Dave Flynn on his new album, 'Stories from the Old World'
Dave Flynn recently released ‘Stories from the Old World’, an album of some of the composer’s works from the 2000s performed by the ConTempo Quartet, Mick O’Brien, Breanndán Begley, and the Irish Memory Orchestra’s String Quartet. He spoke to CMC about the album and background to the featured recordings.
Your album release is the culmination of years of work. How important was it for you to document this work in recorded format?
The album is 15 years in the making. I composed The Cranning in 2004, The Keening in 2007 and Stories from the Old World in 2008. I realised I had a triptych of works with a strong connecting theme - looking to the ‘old world’ of Ireland to create new chamber music. The works represent a time when I found my voice as a composer, so I felt it very important to get them recorded.
By the time I got around to initiating the recording in 2012 I’d worked with the ConTempo Quartet a lot. They’d performed all three pieces live and I’d composed The Keening for them. They play both works wonderfully, so I’m delighted they recorded them.
For Stories from the Old World I turned to members of my ensemble The Clare Memory Orchestra (now the Irish Memory Orchestra). Uilleann piper Mick O’Brien and his three children Aoife (violin), Ciara (viola) and Cormac (cello), along with Niamh Varian-Barry (violin) completed the Memory Orchestra’s String Quartet. I also enlisted Breanndán Begley for the Irish language singing and narration. These musicians have a natural empathy between themselves and for the piece, which is rooted Kerry music.
The final piece of the recording puzzle was finding a producer. After looking through a few contemporary classical records I like I found the same name appearing all the time as producer - Judith Sherman. She produced the Kronos Quartet and many Nonesuch Records releases for which she’s won 10 Grammys. I decided I’d nothing to lose by sending her my music and, as luck would have it, she liked it and agreed to produce the album.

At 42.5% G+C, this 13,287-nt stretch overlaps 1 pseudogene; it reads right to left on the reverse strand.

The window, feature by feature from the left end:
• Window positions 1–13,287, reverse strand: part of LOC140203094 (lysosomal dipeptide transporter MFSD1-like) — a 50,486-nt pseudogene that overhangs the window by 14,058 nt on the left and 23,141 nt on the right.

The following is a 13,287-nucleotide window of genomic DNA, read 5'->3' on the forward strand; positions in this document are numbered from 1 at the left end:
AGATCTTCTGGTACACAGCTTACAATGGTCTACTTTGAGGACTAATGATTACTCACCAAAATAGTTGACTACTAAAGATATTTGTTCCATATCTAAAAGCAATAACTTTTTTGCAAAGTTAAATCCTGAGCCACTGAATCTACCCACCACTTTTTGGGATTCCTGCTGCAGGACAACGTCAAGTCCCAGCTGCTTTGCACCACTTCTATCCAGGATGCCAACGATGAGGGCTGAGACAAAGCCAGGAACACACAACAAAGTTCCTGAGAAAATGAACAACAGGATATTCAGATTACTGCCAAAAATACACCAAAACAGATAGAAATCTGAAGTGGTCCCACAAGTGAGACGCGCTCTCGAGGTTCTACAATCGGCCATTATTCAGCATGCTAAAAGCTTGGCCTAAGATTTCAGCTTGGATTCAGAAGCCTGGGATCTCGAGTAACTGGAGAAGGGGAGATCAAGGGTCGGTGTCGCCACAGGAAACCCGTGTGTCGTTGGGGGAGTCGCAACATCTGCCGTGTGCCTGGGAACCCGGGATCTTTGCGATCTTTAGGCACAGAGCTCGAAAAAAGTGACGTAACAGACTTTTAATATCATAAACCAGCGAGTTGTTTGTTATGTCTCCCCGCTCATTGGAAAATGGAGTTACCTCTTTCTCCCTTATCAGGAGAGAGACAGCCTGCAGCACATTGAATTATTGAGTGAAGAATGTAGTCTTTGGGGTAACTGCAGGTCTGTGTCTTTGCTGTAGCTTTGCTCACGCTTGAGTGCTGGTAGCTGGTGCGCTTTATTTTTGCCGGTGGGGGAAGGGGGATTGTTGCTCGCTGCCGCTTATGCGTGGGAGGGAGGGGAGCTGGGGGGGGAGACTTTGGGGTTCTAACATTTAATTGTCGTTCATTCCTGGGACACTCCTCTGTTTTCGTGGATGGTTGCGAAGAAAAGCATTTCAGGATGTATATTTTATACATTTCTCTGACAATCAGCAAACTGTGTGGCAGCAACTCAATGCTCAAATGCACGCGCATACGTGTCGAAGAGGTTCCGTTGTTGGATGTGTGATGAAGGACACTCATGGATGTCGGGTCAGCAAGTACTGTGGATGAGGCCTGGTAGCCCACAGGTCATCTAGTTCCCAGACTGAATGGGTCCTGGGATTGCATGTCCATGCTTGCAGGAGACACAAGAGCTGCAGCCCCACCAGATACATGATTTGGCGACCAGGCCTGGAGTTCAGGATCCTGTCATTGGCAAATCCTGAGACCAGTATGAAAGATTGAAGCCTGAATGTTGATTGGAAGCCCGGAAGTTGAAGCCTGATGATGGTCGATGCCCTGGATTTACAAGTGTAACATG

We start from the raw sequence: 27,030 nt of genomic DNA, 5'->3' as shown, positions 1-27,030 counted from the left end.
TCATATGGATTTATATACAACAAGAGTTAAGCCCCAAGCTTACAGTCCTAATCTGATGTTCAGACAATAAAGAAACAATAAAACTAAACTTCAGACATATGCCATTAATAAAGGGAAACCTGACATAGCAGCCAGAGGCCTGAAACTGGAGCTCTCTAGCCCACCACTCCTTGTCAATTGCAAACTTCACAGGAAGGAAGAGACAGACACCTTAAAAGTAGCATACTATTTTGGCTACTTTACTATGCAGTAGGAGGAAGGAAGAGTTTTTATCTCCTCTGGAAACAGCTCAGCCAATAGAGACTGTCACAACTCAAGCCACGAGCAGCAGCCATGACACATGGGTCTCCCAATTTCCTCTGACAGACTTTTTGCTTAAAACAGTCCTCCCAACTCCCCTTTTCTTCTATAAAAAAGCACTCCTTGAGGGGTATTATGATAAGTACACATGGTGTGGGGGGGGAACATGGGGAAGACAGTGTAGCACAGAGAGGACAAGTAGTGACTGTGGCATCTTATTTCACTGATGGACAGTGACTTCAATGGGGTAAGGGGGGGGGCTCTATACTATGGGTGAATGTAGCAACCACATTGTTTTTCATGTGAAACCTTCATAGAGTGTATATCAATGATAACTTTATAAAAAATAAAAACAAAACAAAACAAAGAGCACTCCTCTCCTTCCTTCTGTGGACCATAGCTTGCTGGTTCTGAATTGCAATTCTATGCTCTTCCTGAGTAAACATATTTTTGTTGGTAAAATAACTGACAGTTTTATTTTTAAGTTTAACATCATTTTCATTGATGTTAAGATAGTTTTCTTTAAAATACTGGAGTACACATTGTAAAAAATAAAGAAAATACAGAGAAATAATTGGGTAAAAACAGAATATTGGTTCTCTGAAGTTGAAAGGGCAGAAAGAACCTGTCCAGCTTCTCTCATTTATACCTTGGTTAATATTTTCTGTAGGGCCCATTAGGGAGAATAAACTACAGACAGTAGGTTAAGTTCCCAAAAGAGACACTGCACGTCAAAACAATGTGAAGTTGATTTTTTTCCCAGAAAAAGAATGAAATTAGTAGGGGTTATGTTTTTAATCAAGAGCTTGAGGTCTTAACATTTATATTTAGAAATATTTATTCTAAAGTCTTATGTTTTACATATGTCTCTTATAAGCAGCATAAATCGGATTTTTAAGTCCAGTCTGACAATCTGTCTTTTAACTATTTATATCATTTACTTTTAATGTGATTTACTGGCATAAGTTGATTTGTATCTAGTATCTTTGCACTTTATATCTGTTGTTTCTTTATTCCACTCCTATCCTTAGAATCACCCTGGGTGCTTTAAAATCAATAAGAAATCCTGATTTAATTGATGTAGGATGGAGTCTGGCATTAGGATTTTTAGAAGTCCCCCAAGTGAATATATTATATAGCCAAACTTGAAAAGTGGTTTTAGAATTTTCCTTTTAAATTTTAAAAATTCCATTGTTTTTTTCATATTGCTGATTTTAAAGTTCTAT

The music was recorded in Windmill Lane and Charlie Lennon’s Cuan Studio in Spiddal. Judith edited and mastered it in New York.
These works span a particular period in your creative work, 2004–2008. What would say were your main preoccupations musically during this time, and has this musical focus changed or remained the same since then?
When I started composing The Cranning in 2003 I was studying for a Masters in classical composition in the Guildhall School of Music and Drama in London. At the same time, I was really connecting with the London-Irish trad scene as a performer. Living in this huge international hub made me really aware of what it meant to be Irish in the wider world. My experiences in London gave me the confidence to delve into areas of traditional Irish music that hadn’t really been brought into ‘contemporary classical’ music in any serious way before.
These three works represent a style I developed then which you could call ‘Irish Cosmopolitanism’ - music heavily influenced by Irish culture yet looking to the wider world for equal inspiration. I wanted to get into the heart of Irish traditional music, really understand how it works and then bring some of what I found into contemporary classical music.
I have written a few works that are an extension of this period. These can be defined in two categories – works with classical musicians, and works composed just for traditional musicians.
All this work led me to create my own ensemble in 2012, the Irish Memory Orchestra (IMO), and most of the music I’ve composed since 2012 has been for them. Though the IMO is an orchestra it isn’t a ‘classical’ orchestra. It’s a mix of musicians trained in trad, classical, jazz and other styles. The instrumentation and techniques required to play the music are very specialist. It’s a new genre that hasn’t been defined!
My cosmopolitan spirit has also seen me compose some pieces that have little or no influence from Irish trad though. For example, Winter Variations (2014) is an album of minimalist improvisations for electric guitar and represents another change in direction towards improvisation. I find strictly notated music to be too straight-jacketed for what I want to express.
The string sound in each of the recordings is quite an individual one. Can you explain the reasons behind the approach and how you achieved it?